Gingerbread architecture: Phase 2

Assemble!

So, I have a confession to make, I didn’t actually photograph the assemblage of the big house. All my fingers and toes were required to hold it together until the icing dried, so there was nothing left besides my nose to press the camera trigger.

Instead I whipped up another half batch of dough and made a little one to show you how to, aren’t I lovely?

Things you need:

Royal icing

Piping bag/Strong sandwich bag (snip a corner off to pipe)

Base

Tinfoil

An extra pair of hands

Deep breaths

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Step one:

Cover base in tinfoil/something pretty. Tin foil works well because it doesn’t soak up the icing. I used an upturned tray for the bigger one, and stuck ribbon where the tinfoil didn’t quite meet the edges. Chopping boards and baking trays also make a good base (but make sure you don’t need them for Christmas dinner first!) Alternatively you can buy one, but that would just eat into your sweets fund. Nobody wants that.

Step two:

Mix up your royal icing  and put in icing bag. It has to be pretty thick, or construction will be hard going. At the same time, make sure you can pipe it without getting hand cramp.

Step three:

Place back wall on a flat surface (if you use your base you have less far to travel when you flip it). Pipe along the two sides, as shown above.

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Step four:

Attach sides and hold for a while until the icing starts to dry, you might want to get another pair of hands involved here, or the salt and pepper shakers to everything in place. Pipe along the top edges.

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Step five:

Place the front on top. Definitely don’t drop it on your way over and crack it. That would be really silly.

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Step six:

Flip it! This is where with anything bigger, you will need someone else to help.

Now you can see the crack *sob*. So this also happened to my big house, I might show you in the next post, but I’m still deeply saddened by that (the sugar windows stuck to the tray rather than me dropping it but still, a perfectionist’s nightmare). I’m basically a massive klutz. All is not lost though.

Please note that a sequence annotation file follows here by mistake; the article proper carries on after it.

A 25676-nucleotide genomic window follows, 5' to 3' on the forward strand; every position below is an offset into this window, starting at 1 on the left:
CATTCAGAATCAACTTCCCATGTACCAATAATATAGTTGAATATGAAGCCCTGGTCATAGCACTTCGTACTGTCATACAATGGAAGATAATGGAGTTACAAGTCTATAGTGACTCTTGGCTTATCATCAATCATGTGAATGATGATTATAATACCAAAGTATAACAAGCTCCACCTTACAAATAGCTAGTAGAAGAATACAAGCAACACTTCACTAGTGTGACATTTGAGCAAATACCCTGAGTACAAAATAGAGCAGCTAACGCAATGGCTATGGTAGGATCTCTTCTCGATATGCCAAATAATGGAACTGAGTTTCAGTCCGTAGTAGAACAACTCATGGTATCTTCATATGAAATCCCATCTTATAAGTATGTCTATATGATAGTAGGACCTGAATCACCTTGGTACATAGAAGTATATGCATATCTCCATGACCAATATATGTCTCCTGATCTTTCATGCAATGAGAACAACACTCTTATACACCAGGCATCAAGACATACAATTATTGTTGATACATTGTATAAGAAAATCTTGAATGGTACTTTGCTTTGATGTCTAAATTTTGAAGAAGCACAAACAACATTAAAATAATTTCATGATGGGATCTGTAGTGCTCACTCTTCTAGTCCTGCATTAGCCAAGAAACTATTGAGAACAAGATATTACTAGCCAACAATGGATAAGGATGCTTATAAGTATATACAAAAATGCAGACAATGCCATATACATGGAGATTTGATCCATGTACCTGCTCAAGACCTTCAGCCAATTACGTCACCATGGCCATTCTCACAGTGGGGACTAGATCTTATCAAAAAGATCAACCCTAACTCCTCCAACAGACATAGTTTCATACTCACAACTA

At this stage you are unlikely to want to make any more gingerbread. So if this happens you need to make do and mend. This can be done with royal icing, but you’ll get a white line along the cracked bit. A better (albeit more perilous) way to fix the cracks is by making a sugar syrup. Essentially all you need to do is melt down some sugar in a frying pan and voila, you have baking’s version of super glue. Dip the broken pieces into the sugar and stick. Be careful though, definitely not a game for children to play. Sugar syrup is dangerously hot. If you end up dipping your thumb in it, don’t let your gut reaction be to stick it in your mouth to cool it off. That is a most unpleasant experience. 

Some people use sugar syrup to put their whole house together, but quite frankly, I value my life more than that, I’m far too clumsy.

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Step seven:

Now you have it upright and relatively stable, ice it all over. This looks a bit messier on a little house than a big one, but basically go around all the edges inside and out with icing. You can really go to town on the inside corners as nobody will see them, the more you can reinforce at this stage the better.

Step eight:

Stick the roof on and leave as long as you can to dry before decorating.

Step nine:

Stay tuned for phase three later this week.

Happy festive baking!

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